It’s a feeling that takes you back to those tender days of adolescence, when life itself seems to revolve around that one special person, when simply laying eyes on them, being anywhere near them is an indescribable rush that makes your palms sweat, your heart race, and brings your mind to a complete halt. Do they like me? What do they think of me? Do they even notice me? You take a sudden interest in their likes, the objects they touch become sacred, you have an uncanny knack for spotting their many doppelgängers when you’re out and about.
Adolescence isn’t forever, and those rushes fade, giving way to the complicated highs and lows of real adult relationships, of heartbreak and compromise and sticking it out. This isn’t to say that those wonderful butterflies-in-the-stomach sensations at the start of a new relationship become unattainable, just that they’re now tempered by growth and experience.
Yet even in adulthood, unresolved personal issues can lead one to obsess over a love interest in an emotional state known as limerence1. The symptoms of relationship-centered obsessive-compulsive disorder, or ROCD, may also amplify those very normal doubts and fears and lead to relationships crippled by dysfunction and distress2,3.
In her book Love and Limerence: The Experience of Being in Love, psychologist Dorothy Tennov describes limerence. She coined the term, which refers to an unhealthy obsessive state in which an individual becomes all-consumed with securing or maintaining emotional reciprocation from their object of affection, known as the limerent object, or LO. Often this occurs despite being incapacitated by shyness in the LO’s presence.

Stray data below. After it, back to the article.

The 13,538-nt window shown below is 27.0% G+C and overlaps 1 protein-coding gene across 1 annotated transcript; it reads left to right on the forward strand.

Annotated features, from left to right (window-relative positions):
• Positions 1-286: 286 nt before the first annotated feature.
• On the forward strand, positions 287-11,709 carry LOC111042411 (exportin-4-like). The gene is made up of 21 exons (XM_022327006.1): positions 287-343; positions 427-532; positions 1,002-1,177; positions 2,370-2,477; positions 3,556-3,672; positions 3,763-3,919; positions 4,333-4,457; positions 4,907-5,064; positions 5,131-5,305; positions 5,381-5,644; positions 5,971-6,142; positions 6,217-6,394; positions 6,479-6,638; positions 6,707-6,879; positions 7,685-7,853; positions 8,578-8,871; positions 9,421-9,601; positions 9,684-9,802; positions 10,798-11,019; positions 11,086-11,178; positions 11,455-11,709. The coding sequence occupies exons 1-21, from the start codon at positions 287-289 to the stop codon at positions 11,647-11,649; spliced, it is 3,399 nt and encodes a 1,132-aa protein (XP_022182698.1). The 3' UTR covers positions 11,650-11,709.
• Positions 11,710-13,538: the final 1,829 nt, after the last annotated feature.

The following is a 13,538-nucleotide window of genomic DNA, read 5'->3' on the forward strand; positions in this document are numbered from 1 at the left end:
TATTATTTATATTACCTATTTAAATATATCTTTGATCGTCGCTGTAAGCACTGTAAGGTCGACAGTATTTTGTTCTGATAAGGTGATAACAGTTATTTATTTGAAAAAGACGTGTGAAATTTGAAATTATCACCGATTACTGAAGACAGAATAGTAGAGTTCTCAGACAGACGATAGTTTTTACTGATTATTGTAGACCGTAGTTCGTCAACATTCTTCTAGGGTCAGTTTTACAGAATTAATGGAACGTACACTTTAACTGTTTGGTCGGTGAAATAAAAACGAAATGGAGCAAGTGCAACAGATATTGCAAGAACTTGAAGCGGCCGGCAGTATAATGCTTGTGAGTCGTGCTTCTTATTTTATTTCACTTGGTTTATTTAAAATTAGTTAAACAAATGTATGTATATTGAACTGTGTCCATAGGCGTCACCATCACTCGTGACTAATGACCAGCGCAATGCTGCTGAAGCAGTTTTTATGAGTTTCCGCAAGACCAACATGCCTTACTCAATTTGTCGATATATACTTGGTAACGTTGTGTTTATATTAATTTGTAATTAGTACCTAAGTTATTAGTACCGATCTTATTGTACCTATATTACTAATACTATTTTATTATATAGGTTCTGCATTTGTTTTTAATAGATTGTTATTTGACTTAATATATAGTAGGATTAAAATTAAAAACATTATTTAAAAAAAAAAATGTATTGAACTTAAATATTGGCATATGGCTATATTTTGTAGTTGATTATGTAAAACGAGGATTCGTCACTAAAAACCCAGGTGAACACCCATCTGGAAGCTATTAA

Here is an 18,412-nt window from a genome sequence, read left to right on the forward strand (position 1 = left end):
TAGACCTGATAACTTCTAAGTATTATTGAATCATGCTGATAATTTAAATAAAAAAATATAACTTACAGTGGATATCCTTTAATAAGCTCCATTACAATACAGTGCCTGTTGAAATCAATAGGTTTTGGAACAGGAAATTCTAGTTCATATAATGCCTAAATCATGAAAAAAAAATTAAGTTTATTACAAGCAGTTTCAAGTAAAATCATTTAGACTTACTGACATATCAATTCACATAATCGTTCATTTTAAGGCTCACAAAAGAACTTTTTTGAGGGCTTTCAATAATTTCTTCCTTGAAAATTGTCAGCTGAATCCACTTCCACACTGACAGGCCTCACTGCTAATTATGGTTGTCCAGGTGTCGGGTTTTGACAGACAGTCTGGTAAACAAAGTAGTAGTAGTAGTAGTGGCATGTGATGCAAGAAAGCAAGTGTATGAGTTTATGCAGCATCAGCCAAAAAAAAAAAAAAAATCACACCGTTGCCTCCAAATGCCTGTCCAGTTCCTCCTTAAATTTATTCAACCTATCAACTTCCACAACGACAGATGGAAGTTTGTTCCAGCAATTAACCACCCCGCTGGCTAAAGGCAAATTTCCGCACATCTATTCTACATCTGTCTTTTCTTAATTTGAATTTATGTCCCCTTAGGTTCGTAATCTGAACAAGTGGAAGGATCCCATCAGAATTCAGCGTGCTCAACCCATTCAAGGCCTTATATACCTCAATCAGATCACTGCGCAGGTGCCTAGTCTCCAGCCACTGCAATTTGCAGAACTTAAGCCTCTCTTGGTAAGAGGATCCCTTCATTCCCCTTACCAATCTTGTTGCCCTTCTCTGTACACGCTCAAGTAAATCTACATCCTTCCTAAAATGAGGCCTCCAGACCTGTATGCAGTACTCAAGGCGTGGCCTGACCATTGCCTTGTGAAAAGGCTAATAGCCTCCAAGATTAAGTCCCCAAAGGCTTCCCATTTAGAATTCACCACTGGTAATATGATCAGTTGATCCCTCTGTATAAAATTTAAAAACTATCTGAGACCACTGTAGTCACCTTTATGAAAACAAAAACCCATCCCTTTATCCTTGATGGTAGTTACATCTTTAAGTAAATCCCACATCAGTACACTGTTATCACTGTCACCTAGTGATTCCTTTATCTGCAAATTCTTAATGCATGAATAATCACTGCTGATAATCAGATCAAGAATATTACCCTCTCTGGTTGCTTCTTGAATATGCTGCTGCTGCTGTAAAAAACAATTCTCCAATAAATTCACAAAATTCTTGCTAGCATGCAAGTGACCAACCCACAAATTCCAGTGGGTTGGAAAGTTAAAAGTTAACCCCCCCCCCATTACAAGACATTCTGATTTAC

The obsessed person becomes overwhelmed by a fear of rejection, their moods dictated by whether their LO has paid attention to them and fixated on how that attention was paid. Indifference is often read as a secret passion, and feelings can intensify after rejection by the LO. Moreover, there is a remarkable ability to inflate the LO’s admirable qualities, while ignoring and even reconstituting negative traits as strengths1.
And although limerence outwardly can resemble a normal state of being in love, in reality it is an involuntary negative state defined by invasive, obsessive, and compulsive thoughts and behaviors that can often have clinical implications4—as well as problematic physical manifestations: heart palpitations, sweating, dizziness, and changes in eating and sleeping patterns5.
Differences Between Limerence and ROCD
Limerence exists as a constant state of anxiety, which is focused solely upon the perceived reciprocity from the LO. This leads to ruminative and patterns of avoidance thinking (such as distraction as a coping strategy) that are similar to those of OCD.
However, one major difference between limerence and ROCD lies in how the partner is considered. The former is defined by an overwhelming fear of rejection, while the latter may lead to obsessing over not liking a partner enough5. A second major difference is that the goal of limerence is achieving emotional reciprocation, so compulsive behaviors are contingent on perceived feedback from the LO.
In ROCD, the goal is to neutralize anxiety-provoking thoughts by repeating compulsive mental acts and behaviors. Noted psychologist Albert Wakin defines limerence as a combination of OCD and addiction, like living in a state of compulsory longing4.
Features of ROCD